I’ve always loved the saying, “Autumn shows us how beautiful it is to let things go.” Sometimes it’s easy to let things go. I have no problem pulling out a plant that’s under-performing or one that has died. Other times it’s an incredibly difficult challenge. This fall I had to let go of a beloved Rhododendron hybrid that has been on the property since I purchased my home 22 years ago. While the blooms of my Rhododendron were nice, I adored the structure of the shrub most. This particular plant had a low branch that reached out like an outstretched arm over the back side of the water feature. I think the birds loved this branch as much as I did. They often perched there to dry off after a bath or waited there for their turn in the upper basin.
Earlier this year I noticed the plant was in decline. My beloved branch was barely hanging on as interior rot limited the flow of nutrients. I made the decision to remove the shrub. I could have taken the debris to a local compost site or run the remnants through my chipper/shredder. Instead, I decided to repurpose the shrub into some temporary, decorative components in my garden.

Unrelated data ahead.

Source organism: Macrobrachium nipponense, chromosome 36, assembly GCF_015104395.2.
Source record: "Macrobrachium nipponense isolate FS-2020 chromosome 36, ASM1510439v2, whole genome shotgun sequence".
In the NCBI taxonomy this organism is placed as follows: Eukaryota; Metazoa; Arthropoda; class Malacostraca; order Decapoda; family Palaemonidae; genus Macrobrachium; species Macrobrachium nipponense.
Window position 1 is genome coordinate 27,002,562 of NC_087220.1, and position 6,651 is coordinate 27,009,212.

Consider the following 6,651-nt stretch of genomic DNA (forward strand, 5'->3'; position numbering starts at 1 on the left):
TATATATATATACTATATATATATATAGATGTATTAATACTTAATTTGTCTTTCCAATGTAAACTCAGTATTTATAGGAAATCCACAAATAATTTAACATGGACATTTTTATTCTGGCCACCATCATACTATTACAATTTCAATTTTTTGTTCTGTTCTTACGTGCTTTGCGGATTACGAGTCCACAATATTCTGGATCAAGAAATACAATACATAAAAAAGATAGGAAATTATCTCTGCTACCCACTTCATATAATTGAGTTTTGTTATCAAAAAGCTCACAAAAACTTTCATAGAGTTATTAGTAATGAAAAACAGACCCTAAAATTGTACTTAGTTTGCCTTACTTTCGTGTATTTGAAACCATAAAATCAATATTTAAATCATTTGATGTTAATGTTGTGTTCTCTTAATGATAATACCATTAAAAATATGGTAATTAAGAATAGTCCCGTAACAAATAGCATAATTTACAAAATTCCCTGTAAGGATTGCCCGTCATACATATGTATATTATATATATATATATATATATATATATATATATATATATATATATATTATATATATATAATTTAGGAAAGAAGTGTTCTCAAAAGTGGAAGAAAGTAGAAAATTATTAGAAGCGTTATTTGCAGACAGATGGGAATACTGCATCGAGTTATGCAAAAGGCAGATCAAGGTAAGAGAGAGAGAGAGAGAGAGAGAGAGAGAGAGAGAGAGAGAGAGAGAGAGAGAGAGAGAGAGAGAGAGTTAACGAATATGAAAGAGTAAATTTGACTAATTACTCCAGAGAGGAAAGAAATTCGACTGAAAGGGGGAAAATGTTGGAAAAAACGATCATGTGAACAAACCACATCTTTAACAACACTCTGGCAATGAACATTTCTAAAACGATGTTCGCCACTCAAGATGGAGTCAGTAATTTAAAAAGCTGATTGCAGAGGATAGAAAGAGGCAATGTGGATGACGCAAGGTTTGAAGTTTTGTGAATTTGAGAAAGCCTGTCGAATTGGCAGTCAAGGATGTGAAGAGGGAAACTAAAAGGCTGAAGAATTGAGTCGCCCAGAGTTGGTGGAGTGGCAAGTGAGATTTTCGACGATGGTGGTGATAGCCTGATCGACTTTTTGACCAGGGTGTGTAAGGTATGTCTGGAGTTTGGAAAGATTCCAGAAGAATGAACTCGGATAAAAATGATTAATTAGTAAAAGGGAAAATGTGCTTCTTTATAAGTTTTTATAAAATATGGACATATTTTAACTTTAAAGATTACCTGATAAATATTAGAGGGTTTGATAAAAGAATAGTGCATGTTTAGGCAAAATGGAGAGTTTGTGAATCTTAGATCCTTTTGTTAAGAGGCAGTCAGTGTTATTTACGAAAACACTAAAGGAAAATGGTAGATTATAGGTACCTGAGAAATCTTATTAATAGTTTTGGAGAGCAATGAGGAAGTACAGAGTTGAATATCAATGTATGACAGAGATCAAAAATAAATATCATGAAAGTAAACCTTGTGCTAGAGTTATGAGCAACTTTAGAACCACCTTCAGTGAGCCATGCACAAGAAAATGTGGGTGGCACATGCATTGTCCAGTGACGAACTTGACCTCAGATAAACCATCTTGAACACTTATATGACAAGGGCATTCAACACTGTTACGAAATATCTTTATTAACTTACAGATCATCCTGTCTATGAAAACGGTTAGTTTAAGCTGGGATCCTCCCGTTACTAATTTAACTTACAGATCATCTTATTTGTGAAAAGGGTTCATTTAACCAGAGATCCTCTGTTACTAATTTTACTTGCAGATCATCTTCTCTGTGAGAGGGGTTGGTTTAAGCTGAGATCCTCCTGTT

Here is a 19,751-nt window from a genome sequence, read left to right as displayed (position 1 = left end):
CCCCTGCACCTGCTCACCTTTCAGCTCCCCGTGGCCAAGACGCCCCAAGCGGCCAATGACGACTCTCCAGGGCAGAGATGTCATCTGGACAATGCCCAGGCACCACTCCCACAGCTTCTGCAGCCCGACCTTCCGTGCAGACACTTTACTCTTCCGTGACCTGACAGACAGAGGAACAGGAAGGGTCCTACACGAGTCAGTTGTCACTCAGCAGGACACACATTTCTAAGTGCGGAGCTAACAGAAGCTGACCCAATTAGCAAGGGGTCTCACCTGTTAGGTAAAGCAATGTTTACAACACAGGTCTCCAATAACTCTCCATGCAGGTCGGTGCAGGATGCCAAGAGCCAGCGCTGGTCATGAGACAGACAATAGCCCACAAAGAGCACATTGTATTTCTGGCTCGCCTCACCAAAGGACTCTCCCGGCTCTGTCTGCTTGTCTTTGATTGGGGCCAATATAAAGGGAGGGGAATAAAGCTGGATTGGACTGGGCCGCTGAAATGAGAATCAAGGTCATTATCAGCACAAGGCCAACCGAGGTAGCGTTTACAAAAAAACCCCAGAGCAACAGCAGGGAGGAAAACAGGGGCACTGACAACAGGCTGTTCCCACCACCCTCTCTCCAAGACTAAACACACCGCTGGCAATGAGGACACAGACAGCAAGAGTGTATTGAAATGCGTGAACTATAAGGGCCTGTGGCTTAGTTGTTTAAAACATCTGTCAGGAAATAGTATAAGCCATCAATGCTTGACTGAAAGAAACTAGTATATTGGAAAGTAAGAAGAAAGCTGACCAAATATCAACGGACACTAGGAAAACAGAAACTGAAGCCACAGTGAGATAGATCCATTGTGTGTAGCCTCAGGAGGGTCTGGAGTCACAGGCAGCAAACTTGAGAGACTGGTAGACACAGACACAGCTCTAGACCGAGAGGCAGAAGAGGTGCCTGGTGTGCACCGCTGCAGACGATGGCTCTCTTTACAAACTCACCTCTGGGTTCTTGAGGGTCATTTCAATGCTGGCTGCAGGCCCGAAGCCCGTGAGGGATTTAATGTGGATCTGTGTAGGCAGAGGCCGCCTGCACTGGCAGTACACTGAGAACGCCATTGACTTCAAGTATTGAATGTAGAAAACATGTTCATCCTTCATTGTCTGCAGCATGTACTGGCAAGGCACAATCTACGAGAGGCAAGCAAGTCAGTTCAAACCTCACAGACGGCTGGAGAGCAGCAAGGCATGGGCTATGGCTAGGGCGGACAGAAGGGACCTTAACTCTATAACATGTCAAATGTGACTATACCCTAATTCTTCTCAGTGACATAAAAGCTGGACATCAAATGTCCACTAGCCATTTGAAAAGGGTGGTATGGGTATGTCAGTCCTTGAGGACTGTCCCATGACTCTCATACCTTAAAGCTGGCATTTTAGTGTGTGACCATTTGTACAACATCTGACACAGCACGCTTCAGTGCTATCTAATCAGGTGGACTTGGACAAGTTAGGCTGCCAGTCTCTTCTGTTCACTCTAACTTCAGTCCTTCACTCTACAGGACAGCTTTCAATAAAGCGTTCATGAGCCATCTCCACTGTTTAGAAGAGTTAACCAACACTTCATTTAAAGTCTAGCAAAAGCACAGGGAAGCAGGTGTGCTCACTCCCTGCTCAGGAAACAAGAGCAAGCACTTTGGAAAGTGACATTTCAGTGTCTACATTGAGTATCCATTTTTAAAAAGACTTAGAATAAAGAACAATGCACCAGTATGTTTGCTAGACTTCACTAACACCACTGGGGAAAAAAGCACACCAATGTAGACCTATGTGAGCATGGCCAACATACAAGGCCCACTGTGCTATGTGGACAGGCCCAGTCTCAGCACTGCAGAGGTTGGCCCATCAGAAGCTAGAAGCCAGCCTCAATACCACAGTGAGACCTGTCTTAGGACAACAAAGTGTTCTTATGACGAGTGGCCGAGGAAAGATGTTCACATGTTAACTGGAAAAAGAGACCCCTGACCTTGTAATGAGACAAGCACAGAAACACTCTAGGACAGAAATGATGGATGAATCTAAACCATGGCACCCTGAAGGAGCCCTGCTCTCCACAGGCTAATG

The branch I loved so much became a guard rail of sorts on the path behind my water feature. In its new home, the branch still serves as a perch for nearby birds and critters. The rest of the shrub was turned upside down into a sculpture. Now it frames the water feature in a different way. This new garden element needs a topper which I’ve yet to discover. I’m open to reader ideas on what would look best.
In the spot where the Rhododendron lived for many years, I planted a Chamaecyparis obtusa ‘Compacta.’ While small in stature now, I’m confident this new addition will settle in and grow into a stately backdrop for the water feature and a habitat for my feathered friends.
The next time you have to let go of something you love, do your best to embrace the change and the results. Like me, you might find joy in the transformation.